In contrast, income funds are less risky because they offer lower returns in exchange for income. They won't increase as sharply as a growth fund in a rising market, but they may not fall as substantially during a down market. For this reason, investors with a lower risk tolerance should consider income retirement mutual funds. As with growth funds, income funds come in various risk levels from conservative (low-risk) income funds that focus solely on producing income to aggressive (high-risk) income funds that offer income and capital appreciation.
Select Mutual Funds for the Right Time Horizon
Your time horizon is the number of years you have left until you retire, which will influence your investment goal, your risk tolerance, and, ultimately, your selection of mutual funds.
If you have a long time horizon—years or even decades until retirement, for example—your goal is more likely to be long-term capital appreciation. As such, your risk tolerance may also be higher. Despite the potential for a sharp decline in your funds during a downturn, the funds can bounce back by the time you start to withdraw from your retirement portfolio. A growth fund can support these objectives.
But if you have a shorter time horizon—a few years until retirement, for example—your goal is more likely to be to start withdrawals soon and to secure income. Your risk tolerance will also be lower, as a significant decline in your portfolio now could prevent you from retiring or limit your income in retirement. An income fund, which can help soften losses during a downturn, can deliver on these objectives and keep your mind at ease.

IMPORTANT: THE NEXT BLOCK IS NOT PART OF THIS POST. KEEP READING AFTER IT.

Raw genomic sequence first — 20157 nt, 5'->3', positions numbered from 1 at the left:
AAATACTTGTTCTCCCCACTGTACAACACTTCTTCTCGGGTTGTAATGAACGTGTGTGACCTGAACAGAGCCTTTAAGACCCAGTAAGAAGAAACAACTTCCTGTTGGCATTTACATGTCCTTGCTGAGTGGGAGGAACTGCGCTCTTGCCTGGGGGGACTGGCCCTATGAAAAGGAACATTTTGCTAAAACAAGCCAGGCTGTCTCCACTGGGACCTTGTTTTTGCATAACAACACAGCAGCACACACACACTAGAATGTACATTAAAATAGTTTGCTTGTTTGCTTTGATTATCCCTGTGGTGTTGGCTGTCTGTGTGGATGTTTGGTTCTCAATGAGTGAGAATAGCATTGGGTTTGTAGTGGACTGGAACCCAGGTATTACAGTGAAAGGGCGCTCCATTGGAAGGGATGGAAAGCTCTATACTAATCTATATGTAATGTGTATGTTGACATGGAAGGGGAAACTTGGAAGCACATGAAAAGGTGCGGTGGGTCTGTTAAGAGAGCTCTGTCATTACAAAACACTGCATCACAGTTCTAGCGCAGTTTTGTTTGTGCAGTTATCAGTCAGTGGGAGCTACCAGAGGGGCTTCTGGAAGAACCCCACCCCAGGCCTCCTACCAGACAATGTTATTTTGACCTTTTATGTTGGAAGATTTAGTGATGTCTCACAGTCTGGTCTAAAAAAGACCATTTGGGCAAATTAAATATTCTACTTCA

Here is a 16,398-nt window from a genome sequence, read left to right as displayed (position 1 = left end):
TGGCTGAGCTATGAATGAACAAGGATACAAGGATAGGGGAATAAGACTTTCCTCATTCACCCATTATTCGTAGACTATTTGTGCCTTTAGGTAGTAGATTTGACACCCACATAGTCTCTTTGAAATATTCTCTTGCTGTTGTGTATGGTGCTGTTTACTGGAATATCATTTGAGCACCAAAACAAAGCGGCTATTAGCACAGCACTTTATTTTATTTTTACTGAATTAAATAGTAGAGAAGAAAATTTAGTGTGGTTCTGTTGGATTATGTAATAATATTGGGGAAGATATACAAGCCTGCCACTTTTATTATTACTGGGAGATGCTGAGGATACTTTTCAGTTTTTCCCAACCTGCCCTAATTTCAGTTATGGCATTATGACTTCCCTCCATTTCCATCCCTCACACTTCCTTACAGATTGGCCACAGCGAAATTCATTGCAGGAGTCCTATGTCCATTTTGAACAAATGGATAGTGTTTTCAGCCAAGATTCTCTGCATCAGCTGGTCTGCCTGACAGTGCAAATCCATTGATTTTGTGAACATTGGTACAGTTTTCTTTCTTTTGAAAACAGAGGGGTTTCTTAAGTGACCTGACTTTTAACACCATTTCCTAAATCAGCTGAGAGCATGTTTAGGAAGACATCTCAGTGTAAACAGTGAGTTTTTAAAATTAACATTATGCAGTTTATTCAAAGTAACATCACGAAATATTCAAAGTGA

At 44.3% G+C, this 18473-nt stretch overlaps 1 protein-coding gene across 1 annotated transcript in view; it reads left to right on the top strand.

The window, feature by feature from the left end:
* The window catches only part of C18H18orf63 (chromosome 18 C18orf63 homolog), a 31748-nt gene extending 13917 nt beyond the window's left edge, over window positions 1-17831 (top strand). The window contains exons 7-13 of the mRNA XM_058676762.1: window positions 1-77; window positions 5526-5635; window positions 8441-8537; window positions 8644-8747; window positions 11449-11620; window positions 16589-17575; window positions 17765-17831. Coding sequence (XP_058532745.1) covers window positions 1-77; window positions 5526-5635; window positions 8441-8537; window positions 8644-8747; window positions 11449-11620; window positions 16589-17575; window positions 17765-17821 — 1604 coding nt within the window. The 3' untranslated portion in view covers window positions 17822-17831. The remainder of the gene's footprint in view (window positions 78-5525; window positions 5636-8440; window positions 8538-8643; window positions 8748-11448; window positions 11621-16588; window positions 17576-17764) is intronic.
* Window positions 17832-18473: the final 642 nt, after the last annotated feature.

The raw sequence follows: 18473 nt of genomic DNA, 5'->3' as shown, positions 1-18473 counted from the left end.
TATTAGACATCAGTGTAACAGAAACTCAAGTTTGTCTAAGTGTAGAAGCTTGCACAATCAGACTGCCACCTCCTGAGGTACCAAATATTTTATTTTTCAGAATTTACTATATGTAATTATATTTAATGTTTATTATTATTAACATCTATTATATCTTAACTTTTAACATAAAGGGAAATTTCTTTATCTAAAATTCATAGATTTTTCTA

Many of the large mutual fund companies have put together a series of mutual funds designed just for retirement portfolios. These include target-date retirement funds, which contain a mix of stocks and bonds in a pre-set asset allocation (80% stock/20% bonds, for example). The allocation starts out more aggressive to promote growth and automatically becomes more conservative (invests in less stock and more bonds) as you get closer to retirement. Target-date funds present an alternative to hand-picking an array of different mutual funds.
Look for Retirement Funds With Low Fees
One thing that investors frequently overlook is the cost of holding a mutual fund, which is called an expense ratio. The company offering the fund imposes this fee on an annual basis as a percentage of your investment to help cover its operational expenses. The best retirement funds have lower expense ratios. They allow you to keep more of the returns on your investment, which results in a higher portfolio value at the time of retirement. In contrast, the higher fees of expensive funds can eat into your returns over time, resulting in a smaller nest egg.